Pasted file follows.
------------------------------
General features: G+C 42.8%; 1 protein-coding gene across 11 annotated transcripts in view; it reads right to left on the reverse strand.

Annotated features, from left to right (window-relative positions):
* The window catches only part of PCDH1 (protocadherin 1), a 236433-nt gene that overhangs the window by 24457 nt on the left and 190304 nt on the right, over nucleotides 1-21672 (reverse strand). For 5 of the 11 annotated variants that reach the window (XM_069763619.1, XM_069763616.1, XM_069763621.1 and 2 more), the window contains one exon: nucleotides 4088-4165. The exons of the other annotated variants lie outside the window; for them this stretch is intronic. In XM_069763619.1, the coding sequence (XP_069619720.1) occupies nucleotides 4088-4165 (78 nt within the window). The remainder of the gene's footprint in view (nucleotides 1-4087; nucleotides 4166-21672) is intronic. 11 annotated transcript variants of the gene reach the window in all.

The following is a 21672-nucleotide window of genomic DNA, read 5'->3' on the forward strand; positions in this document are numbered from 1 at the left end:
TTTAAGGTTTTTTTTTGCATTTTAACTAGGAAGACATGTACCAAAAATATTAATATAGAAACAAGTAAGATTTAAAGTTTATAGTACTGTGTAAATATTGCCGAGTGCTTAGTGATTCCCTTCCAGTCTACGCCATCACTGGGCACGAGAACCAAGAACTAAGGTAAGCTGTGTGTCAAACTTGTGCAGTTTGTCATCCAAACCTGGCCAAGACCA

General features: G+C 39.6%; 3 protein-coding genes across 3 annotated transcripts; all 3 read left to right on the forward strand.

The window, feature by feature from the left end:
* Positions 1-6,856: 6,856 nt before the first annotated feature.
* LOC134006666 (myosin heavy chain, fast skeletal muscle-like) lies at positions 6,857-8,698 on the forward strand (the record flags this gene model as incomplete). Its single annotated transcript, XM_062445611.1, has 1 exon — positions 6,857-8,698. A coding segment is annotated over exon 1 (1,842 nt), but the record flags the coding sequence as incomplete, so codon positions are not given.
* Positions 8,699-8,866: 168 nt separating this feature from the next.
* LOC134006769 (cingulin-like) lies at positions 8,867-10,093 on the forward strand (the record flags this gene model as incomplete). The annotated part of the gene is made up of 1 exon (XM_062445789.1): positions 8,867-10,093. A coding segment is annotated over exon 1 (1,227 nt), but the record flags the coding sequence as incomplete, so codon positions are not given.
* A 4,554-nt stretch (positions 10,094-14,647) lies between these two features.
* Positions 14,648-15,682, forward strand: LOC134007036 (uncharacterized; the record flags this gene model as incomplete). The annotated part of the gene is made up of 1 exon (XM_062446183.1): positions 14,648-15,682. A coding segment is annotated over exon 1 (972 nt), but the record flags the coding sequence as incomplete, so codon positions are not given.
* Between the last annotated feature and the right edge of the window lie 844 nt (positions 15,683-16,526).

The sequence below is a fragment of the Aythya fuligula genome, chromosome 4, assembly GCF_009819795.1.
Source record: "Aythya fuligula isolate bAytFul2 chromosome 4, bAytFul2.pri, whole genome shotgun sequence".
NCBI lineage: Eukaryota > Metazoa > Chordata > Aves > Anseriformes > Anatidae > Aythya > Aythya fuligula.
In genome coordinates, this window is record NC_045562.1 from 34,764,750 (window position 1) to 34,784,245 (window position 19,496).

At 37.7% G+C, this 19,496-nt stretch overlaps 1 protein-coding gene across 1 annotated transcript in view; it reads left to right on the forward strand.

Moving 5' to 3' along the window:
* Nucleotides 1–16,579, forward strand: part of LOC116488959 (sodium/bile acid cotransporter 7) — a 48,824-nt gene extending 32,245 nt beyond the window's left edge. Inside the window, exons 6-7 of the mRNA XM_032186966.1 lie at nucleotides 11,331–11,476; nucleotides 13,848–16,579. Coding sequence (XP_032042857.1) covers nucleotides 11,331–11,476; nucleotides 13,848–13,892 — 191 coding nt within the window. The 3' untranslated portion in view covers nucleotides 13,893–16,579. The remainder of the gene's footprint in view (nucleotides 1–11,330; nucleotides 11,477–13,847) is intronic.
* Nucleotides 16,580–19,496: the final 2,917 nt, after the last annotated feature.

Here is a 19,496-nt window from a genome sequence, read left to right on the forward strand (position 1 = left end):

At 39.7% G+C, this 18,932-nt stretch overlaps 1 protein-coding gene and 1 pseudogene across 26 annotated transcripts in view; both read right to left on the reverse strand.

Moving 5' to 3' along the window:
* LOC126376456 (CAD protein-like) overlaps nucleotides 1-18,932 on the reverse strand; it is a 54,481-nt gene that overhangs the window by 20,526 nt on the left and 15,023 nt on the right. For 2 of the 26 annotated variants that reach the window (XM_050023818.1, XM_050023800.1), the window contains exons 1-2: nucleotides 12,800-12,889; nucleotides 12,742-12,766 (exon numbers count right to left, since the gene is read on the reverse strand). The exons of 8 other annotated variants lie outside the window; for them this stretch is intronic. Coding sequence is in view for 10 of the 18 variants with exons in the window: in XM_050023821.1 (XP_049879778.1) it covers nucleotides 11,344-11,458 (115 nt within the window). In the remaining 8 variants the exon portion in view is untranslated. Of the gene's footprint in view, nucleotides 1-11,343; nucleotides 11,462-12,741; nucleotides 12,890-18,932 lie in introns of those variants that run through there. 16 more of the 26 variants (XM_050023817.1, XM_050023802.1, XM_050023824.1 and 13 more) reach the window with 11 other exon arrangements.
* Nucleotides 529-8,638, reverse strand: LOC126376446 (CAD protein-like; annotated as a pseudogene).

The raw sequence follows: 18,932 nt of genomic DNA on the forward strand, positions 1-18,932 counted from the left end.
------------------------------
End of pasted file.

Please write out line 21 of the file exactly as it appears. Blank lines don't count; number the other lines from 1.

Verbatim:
* Nucleotides 1–16,579, forward strand: part of LOC116488959 (sodium/bile acid cotransporter 7) — a 48,824-nt gene extending 32,245 nt beyond the window's left edge. Inside the window, exons 6-7 of the mRNA XM_032186966.1 lie at nucleotides 11,331–11,476; nucleotides 13,848–16,579. Coding sequence (XP_032042857.1) covers nucleotides 11,331–11,476; nucleotides 13,848–13,892 — 191 coding nt within the window. The 3' untranslated portion in view covers nucleotides 13,893–16,579. The remainder of the gene's footprint in view (nucleotides 1–11,330; nucleotides 11,477–13,847) is intronic.